Dona and Paul and I watched the 3rd place game, Germany/Portugal, together. I pay occasional attention to international soccer news, but almost never watch anything in between World Cups. What a pleasure to watch with these guys – one from Haiti, one from Togo – who know and love the game so well. (Good practice pour mon français, aussi!). Starting at halftime, I tried out Mr. Feinstein’s ideas, and a few of my own. No offside? My buddies just grinned. Silly idea. (The game would get all stretched out of shape, the beautiful buildup would dissolve into full-pitch dump ‘n’ chase; hockey with no icing, only worse. I could see that.) But what about no offside once a team has crossed midfield? They still weren’t too keen on the idea, though the 35 yard “freedom zone” seemed to intrigue Dona, at least briefly. Hey, would a 4-3 game be so bad?

No life and death by penalties? The guys had cautious agreement with the idea of deciding the game by playing the game, but how to do it? To my surprise, Paul and Dona were interested in hockey’s regular season (partial) solution, opening up the ice by going 4 on 4 for the overtime period; they also hesitantly admired the post-season “however long it takes” approach to deciding tied games. We kicked around the idea of removing a defender in extra time, the need for freer substitution, or at least a greater number of allowed changes. (By the way, how would you like to be Guy Number 23 on a World Cup squad, knowing that you’ll get 10 match minutes – if you’re lucky – in a month-long tournament?) But beyond all that, I also argued that the mentality of the game would change. If teams gotta score to win, then they’ll score. Or give up a goal in pressing to get one. Clearly, the Italians were content to go to penalties, even with their disappointing history in games decided by them. In a way, the penalty lottery ends up being an escape from risk, even though it is such a nervous affair.

Hey, how about simulation scoring? You know, if a guy’s going to dive, he should be scored by the judges. I’m like a lot of North American sports fans in finding the “simulation” of fouls and injuries bloody disgusting. If FIFA goes to two on-field officials, maybe that will help, but so would a video replay panel. Not during the match, mind you. The flow that FIFA maintains by refusing to allow commercial timeouts is a marvellous blessing. (I’m a basketball guy, but the TV timeouts, in addition to the strategic ones teams are allowed, makes the pace especially of pro ball infuriating.) Athletic matches complete in under two hours. WOW! How wonderful is that? No, here’s my plan: a team of judges watches match video, including replays. They count the number of times players are caught, as replays so regularly did, trying to draw a penalty by diving, writhing in badly-acted agony when there was NO CONTACT. Then the scores are made public. In yesterday’s match, Germany’s Michael Ballack received a mark of 3 from the simulation judges. Portugal’s Cristiano Ronaldo still holds the single-game high, with 7 certified dives. I suggest that 2 dives in any match equals an automatic retroactive yellow card. Or a scarlet letter on the match jersey. ‘D’ for ‘dishonour’, ‘S’ for ‘shame’, ‘W’ for ‘wuss’. I’m not particular.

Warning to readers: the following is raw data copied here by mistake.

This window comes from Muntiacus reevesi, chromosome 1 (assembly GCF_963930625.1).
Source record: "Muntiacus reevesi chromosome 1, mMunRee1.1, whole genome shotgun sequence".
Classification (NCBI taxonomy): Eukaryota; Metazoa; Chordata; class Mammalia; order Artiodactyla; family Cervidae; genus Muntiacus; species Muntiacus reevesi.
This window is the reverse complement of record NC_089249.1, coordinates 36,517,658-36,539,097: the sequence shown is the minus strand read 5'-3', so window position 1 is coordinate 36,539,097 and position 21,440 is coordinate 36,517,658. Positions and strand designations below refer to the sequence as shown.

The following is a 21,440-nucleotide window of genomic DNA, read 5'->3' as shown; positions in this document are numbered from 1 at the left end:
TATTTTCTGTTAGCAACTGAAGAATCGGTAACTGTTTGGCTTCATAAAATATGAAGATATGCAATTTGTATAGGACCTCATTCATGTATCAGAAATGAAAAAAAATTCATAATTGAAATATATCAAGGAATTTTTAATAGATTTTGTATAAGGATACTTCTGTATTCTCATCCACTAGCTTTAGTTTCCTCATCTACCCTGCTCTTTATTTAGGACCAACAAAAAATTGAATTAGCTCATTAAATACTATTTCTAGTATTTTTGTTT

In contrast to the worst of the football world’s fakery, all respect to Thierry Henry, star striker of the French side. He plays through fouls, still trying to score. “He never dives,” Dona told me during the championship game today. Alongside his strong anti-racism efforts, here was the Man of the Hour for me. And here, Fédération Internationale de Football Association and soccer lovers everywhere, are one Canucklehead’s prescriptions for what ails your sport. There’s so much right with the beautiful game – its simplicity, its universality, its accessibility to the poor, the often-genuine sense of fair play that is such a contrast to the blot of diving – that I can’t help throwing my suggestions your way. (You’re welcome!)